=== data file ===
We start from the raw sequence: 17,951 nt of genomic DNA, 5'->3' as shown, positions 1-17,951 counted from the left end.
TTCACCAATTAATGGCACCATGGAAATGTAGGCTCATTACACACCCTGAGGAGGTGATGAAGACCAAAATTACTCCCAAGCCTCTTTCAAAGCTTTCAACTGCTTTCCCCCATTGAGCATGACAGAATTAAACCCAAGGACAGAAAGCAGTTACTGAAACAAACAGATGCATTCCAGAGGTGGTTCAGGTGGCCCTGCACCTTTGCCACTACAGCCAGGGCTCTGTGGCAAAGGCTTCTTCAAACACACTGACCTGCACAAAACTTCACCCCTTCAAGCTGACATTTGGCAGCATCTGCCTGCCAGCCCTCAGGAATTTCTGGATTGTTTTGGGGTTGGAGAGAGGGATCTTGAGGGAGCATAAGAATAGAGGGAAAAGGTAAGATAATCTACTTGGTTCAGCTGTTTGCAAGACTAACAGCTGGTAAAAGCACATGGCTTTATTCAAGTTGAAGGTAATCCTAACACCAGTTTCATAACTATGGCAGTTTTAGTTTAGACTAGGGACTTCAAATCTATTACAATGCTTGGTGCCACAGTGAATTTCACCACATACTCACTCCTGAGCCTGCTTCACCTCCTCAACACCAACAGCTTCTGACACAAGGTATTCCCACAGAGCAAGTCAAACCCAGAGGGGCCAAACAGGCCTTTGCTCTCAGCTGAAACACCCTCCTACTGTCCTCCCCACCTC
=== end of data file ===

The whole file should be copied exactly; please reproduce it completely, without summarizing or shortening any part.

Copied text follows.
We start from the raw sequence: 17,951 nt of genomic DNA, 5'->3' as shown, positions 1-17,951 counted from the left end.
TTCACCAATTAATGGCACCATGGAAATGTAGGCTCATTACACACCCTGAGGAGGTGATGAAGACCAAAATTACTCCCAAGCCTCTTTCAAAGCTTTCAACTGCTTTCCCCCATTGAGCATGACAGAATTAAACCCAAGGACAGAAAGCAGTTACTGAAACAAACAGATGCATTCCAGAGGTGGTTCAGGTGGCCCTGCACCTTTGCCACTACAGCCAGGGCTCTGTGGCAAAGGCTTCTTCAAACACACTGACCTGCACAAAACTTCACCCCTTCAAGCTGACATTTGGCAGCATCTGCCTGCCAGCCCTCAGGAATTTCTGGATTGTTTTGGGGTTGGAGAGAGGGATCTTGAGGGAGCATAAGAATAGAGGGAAAAGGTAAGATAATCTACTTGGTTCAGCTGTTTGCAAGACTAACAGCTGGTAAAAGCACATGGCTTTATTCAAGTTGAAGGTAATCCTAACACCAGTTTCATAACTATGGCAGTTTTAGTTTAGACTAGGGACTTCAAATCTATTACAATGCTTGGTGCCACAGTGAATTTCACCACATACTCACTCCTGAGCCTGCTTCACCTCCTCAACACCAACAGCTTCTGACACAAGGTATTCCCACAGAGCAAGTCAAACCCAGAGGGGCCAAACAGGCCTTTGCTCTCAGCTGAAACACCCTCCTACTGTCCTCCCCACCTC